Online fraud up over 20% per year, says FBI operation
The Internet Crime Complaint Center (I3C) has released its annual report of online misconduct, with 2007 showing a huge increase in the amount of money lost to theft.
Though the number of complaints has been steadily decreasing since its peak in 2005, the total losses were the highest yet at $239.09 million. This is an increase of $40.65 million over 2006, or about 20.5% year over year.
Complaints came from a wide swath of the population, surprisingly even in demographic distribution: 57.6% were male and 42.4% female, 22% were aged 20-29, 23.4% aged 30-39, and 24% aged 40-49. The most populous areas of the United States had both the highest number of complainants and perpetrators, with California, Florida, New York, and Texas topping both lists.
Per capita ratings, however show a decidedly different ratio. Washington DC had the highest perpetrator-per-capita rate at 99 per hundred thousand, and Alaska had the most victims at 356.41 per 100,000. Quite a juxtaposition: the smallest United States territory with the most criminals, and the largest with the most victims.
Among the most common crimes perpetrated were fraudulent online auctions, claiming 35.7% of the complaints. While this category is by far the most common, in 2006 it was far more prevalent, weighing in at 51.2% of all compaints. Non-delivered goods and payment fraud increased from 2006 to 24.9%, while debit/credit card, check and computer fraud ranked 17.6%. Other complaints, such as identity theft, financial institution fraud, threats, and the dreaded "Nigerian letter fraud" took 8.3%.
The study also highlights those scams which claimed the most victims for the year, many are variations of the same confidence tricks which have existed for decades. Some of these include pet scams, secret shopper scams, adoption or charity fraud, and "romance fraud."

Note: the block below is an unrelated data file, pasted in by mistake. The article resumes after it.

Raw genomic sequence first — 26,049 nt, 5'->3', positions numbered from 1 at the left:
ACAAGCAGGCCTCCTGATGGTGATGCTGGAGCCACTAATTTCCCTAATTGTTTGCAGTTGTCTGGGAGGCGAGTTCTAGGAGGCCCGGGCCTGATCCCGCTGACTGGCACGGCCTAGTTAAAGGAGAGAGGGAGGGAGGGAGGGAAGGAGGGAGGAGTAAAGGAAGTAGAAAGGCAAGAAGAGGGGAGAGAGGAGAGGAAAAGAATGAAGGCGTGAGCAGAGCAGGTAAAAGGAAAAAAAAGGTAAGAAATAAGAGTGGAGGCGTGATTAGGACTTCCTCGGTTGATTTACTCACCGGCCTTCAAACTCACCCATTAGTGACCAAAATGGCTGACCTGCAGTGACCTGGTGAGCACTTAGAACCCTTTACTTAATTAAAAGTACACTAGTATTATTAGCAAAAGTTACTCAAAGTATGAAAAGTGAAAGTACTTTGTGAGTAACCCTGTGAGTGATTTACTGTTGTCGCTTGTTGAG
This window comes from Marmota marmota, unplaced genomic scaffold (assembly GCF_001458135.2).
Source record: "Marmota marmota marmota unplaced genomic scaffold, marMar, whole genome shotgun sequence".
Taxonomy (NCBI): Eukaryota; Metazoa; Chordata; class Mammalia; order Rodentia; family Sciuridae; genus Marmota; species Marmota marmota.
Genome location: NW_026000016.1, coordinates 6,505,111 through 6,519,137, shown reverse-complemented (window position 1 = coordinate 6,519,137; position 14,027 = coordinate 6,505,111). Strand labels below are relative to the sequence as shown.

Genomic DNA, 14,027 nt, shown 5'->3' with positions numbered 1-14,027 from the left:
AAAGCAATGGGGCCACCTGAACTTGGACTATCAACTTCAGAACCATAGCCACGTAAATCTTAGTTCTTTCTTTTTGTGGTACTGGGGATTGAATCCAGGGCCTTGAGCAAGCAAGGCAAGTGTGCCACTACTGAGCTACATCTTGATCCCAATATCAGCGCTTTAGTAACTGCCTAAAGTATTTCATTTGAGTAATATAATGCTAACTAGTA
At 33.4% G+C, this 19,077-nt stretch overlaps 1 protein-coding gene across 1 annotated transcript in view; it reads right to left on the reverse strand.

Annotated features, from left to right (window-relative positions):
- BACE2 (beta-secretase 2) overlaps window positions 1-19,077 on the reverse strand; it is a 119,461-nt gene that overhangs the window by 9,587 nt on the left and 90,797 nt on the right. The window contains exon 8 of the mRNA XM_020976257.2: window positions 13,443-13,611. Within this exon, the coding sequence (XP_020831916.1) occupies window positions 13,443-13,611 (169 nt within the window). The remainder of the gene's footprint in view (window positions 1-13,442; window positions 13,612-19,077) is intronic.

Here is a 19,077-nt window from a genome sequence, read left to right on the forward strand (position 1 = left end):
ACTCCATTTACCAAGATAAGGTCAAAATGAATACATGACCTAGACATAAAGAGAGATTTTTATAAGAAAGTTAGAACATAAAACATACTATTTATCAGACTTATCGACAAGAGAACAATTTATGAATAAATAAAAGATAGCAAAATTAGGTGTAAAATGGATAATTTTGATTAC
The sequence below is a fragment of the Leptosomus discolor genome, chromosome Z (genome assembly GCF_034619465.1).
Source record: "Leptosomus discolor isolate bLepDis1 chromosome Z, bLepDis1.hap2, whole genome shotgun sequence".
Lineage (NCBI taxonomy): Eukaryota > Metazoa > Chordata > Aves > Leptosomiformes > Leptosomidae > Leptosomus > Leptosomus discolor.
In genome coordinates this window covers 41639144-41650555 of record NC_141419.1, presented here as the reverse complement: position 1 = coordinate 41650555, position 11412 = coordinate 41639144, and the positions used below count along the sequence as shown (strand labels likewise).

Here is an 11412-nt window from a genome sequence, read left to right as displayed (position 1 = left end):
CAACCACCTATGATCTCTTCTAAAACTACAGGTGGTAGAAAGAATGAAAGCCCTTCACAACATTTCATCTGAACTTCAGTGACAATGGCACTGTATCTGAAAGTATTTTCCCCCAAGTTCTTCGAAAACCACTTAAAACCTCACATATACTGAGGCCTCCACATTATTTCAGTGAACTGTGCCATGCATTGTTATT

Pet scams can target either a buyer or a seller, and frequent users of Craigslist.com should be well aware of the underhanded dealings that go on in animal trading. When aimed at buyers, those who advertise pets for sale defraud the victim by accepting their payment and not sending anything in return. When sellers are targeted, a check exceeding the asking price is given to pay for the pet, with the explanation that the extra money is for a third party who is taking care of the pet in the meantime. The buyer asks the check to be deposited and the difference to be wired to the third party. Unfortunately, the check bounces, and if successful, the buyer makes off with the extra money. Concerned parties and animal enthusiasts have taken to collecting a list of known fraudulent buyers and sellers to protect potential customers or sellers.
A very similar scam saw popularity in 2007, and came to be known as the "Secret Shopper Scam." Here, victims believe they are being paid to review restaurants or participate in secret shopping at certain stores. They get bad checks with the same instructions as the pet scam, with a third party being wired a percentage.
Thanks to online dating sites and social networks, 2007 saw a jump in romance frauds. In these confidence tricks, the perpetrator actually gets to know the victim on a personal level, luring them into trust. The scam typically involves two people very far apart, and the perpetrator planning to come and visit the victim. Invariably, the scammer doesn't have enough money for transit, and gets it from the victim. Then, some tragedy will happen "en route" or before the scheduled meeting (hospitalization, a mugging, family crisis) where the perpetrator claims to need more money.
These statistics show that though fewer individuals are now succumbing to these low-tech tricks of trust, those that do stand to lose an even greater amount of money. I3C is a joint project of the FBI and the National White Collar Crime Center.